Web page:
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Shear Stress-Induced Total Blood Trauma in Multiple Species / Chris H. H. Chan, Ina Laura Pieper, Christian R. Robinson, Yasmin Friedmann, Venkat Kanamarlapudi, Cathy Thornton
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The common complications in heart failure patients with implanted ventricular assist devices (VADs) include haemolysis, thrombosis and bleeding, which are linked to shear stress-induced trauma to erythrocytes, platelets and von Willebrand factor (vWF). Novel device designs are being developed to red...
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The common complications in heart failure patients with implanted ventricular assist devices (VADs) include haemolysis, thrombosis and bleeding, which are linked to shear stress-induced trauma to erythrocytes, platelets and von Willebrand factor (vWF). Novel device designs are being developed to reduce the blood trauma, which will need to undergo in vitro and in vivo pre-clinical testing in large animal models such as cattle, sheep and pig. To fully understand the impact of device design and enable translation of pre-clinical results, it is important to identify any potential species-specific differences in the VAD associated common complications. Therefore, the purpose of this study was to evaluate the effects of shear stress on cells and proteins in bovine, ovine, and porcine blood compared to human. Blood from different species was subjected to various shear rates (0 – 8000 s-1) using a rheometer. It was then analysed for complete blood counts, haemolysis by the Harboe assay, platelet activation by flow cytometry, vWF structure by immunoblotting, and function by collagen binding activity ELISA (vWF:CBA). Overall, increasing shear rate caused increased total blood trauma in all tested species. This analysis revealed species-specific differences in shear-induced haemolysis, platelet activation and vWF structure and function. Compared to human blood, porcine blood was the most resilient and showed less haemolysis, similar blood counts, but less platelet activation and less vWF damage in response to shear. Compared to human blood, sheared bovine blood showed less haemolysis, similar blood cell counts, greater platelet activation, and similar degradation of vWF structure, but less impact on its activity in response to shear. The shear-induced effect on ovine blood depended on whether the blood was collected via gravity at the abattoir or by venepuncture from live sheep. Overall, ovine abattoir blood was the least resilient in response to shear and bovine blood was the most similar to human blood. These results lay the foundations for developing blood trauma evaluation standards to enable the extrapolation of in vitro and in vivo animal data to predict safety and biocompatibility of blood-handling medical devices in humans. We discourage the use of ovine abattoir blood and favour the use of bovine blood for in vitro device evaluation but multiple species could be used to create a full understanding of the complication risk profile of new devices. Further, this study highlights that choice of antibody clone for evaluating platelet activation in bovine blood can influence the interpretation of results from different studies.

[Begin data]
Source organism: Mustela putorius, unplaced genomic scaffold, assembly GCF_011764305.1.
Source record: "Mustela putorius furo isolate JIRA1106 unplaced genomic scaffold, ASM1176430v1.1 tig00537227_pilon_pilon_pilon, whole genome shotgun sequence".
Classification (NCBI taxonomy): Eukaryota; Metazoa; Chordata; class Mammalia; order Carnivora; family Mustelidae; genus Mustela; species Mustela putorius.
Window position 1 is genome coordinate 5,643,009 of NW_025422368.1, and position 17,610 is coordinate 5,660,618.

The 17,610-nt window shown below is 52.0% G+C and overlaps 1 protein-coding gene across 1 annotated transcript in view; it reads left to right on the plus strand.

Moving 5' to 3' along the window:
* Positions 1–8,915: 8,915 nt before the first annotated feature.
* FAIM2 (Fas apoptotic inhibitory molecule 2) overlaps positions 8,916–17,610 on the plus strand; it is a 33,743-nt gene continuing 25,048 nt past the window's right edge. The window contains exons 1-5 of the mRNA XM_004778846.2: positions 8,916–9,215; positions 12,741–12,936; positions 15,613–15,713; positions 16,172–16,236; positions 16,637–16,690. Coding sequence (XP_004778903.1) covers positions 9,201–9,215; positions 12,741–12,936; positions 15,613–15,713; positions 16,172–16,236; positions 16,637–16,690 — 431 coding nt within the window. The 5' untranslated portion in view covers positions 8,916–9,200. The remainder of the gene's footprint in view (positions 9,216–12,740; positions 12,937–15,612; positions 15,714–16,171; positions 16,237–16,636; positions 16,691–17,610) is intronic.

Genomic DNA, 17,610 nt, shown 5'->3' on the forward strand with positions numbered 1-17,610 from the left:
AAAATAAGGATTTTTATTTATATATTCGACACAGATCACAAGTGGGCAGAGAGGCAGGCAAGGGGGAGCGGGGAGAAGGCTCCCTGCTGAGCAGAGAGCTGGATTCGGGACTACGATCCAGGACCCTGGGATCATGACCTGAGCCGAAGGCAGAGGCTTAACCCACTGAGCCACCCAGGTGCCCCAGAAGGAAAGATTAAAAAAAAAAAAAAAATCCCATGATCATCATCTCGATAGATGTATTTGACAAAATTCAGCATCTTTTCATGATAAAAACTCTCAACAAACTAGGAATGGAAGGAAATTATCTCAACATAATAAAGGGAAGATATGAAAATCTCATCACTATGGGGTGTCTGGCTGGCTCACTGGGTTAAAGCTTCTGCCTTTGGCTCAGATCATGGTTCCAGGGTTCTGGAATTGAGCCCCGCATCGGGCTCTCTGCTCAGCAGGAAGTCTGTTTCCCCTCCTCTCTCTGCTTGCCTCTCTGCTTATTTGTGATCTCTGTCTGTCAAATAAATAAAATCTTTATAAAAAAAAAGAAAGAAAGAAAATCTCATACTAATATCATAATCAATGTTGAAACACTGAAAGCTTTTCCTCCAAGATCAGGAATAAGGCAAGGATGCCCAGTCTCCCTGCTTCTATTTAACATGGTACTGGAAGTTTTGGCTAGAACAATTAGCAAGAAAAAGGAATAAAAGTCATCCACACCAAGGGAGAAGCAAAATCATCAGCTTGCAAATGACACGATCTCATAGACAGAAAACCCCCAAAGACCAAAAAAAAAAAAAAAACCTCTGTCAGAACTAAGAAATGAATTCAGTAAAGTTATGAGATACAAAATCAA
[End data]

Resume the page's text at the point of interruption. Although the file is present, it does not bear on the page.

Shear stress, bovine, human, ovine, porcine, vWF, platelet activation, haemolysis, haematology, rheometry
Swansea University Medical School